UK Prime Minister Boris Johnson, who survived a confidence vote just two weeks ago, is facing fresh threats to his leadership after his Conservative Party lost two key parliamentary seats, according to reports.
Tory rebels seeking his ouster want to scrap the party's rule that prevents another leadership poll from taking place for a year, the Times and the Telegraph reported.
They're organising to get elected to an internal panel of backbenchers known as the 1922 Committee that sets party rules on confidence votes, according to the reports.
Mr Andrew Bridgen, a Tory lawmaker, told GB News on Friday (June 24) that he would stand for election to the executive of the 1922 Committee to try and change the rules. Nominations open next week and the vote could be the following week, he said. The rules can be altered at any time by a simple majority of the typically 18-member executive, according to the Telegraph.
Mr Graham Brady, chairman of the committee, didn't respond to a request for comment.
The Conservative loss in two by-elections this week poses fresh turmoil for Mr Johnson, whose reputation has been battered by the so-called Partygate scandal, while a grinding cost-of-living crisis has seen inflation jump to a 40-year high.
The nature of the losses suggested the electoral shift that swept the premier to an overall majority in 2019 may be weakening.
The setback also prompted fresh calls for Mr Johnson's resignation, which he rebuffed.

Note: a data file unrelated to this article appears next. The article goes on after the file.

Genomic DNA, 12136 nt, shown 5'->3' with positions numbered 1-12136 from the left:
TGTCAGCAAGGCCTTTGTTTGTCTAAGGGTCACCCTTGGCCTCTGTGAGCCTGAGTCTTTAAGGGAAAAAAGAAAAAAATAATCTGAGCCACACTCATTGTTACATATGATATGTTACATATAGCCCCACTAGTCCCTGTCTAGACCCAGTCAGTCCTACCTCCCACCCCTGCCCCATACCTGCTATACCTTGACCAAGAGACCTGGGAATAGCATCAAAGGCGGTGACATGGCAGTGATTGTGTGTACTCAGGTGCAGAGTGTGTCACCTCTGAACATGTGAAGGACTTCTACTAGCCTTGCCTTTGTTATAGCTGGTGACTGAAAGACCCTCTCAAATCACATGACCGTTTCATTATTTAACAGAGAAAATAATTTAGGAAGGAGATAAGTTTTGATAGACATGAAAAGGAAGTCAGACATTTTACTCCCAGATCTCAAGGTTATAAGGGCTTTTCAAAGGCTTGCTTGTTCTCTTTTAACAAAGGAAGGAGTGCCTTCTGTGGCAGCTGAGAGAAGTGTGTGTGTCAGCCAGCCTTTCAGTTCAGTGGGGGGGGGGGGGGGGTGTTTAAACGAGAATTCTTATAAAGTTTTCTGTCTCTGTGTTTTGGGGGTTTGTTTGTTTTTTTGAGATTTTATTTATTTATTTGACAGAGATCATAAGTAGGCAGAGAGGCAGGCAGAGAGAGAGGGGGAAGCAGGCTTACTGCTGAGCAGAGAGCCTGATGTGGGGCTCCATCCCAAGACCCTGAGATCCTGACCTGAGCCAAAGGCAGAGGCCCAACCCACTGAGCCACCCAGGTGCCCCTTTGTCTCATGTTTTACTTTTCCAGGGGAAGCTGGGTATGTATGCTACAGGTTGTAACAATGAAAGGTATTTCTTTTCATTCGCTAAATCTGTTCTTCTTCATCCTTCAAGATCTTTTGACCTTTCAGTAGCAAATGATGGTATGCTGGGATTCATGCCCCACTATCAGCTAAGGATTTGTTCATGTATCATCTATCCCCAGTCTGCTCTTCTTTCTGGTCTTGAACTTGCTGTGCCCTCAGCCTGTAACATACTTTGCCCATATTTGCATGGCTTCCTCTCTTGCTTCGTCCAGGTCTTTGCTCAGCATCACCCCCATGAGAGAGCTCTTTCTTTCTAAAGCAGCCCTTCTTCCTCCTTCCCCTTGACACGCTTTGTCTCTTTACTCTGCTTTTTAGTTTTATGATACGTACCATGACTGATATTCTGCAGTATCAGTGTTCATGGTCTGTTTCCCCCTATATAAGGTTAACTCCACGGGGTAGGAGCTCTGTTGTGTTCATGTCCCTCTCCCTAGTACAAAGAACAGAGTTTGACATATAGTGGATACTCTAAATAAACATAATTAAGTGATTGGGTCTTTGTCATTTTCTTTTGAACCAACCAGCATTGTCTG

Mr Oliver Dowden, chairman of the Conservative Party, quit after the results were announced, saying someone had to take responsibility.
When asked about efforts to change the rules to oust him in a BBC interview that aired Saturday, the prime minister tried to label the rebels as opponents of his signature effort to take the UK out of the European Union.
"The only argument that I've heard some of my critics make of substance about changes they would like to see is to go back into the EU single market," he said.
Mr Johnson's 2019 victory was remarkable because he won so-called Red Wall seats in northern England that had historically been controlled by the opposition Labour Party while keeping traditional Conservative seats in the south.
This week's election losses suggest this may be hard to repeat. In Tiverton and Honiton, a rural south-west constituency held by the Tories since its creation in 1997, voters abandoned the Conservatives in droves, and the Liberal Democrats - crucially with the help of former Labour voters - overturned a huge majority to take the seat.
Meanwhile, Labour won back the district of Wakefield in West Yorkshire, dealing a major blow to Tory strategists' plans to build on inroads made by Mr Johnson in the Red Wall seats.
Support for Mr Johnson has eroded over Partygate, which saw him fined by police for attending social gatherings that violated his own government's lockdown rules.
Dozens of gatherings came under scrutiny and more than 80 people were fined for attending events on eight different dates between May 2020 and April 2021.
He is also facing an investigation into whether he misled Parliament in his explanations of the events.
When asked in the BBC interview whether he would ever resign over a principle of morality, Mr Johnson said he would if his Ukraine policy failed.
"If it was put to me that we had to abandon the Ukrainian cause because it was simply getting too difficult and that the cost of supporting that people in their heroic fight for freedom was too great in terms of inflation, in terms of economy damage, I would accept that I lost a very important argument and I would go," he said.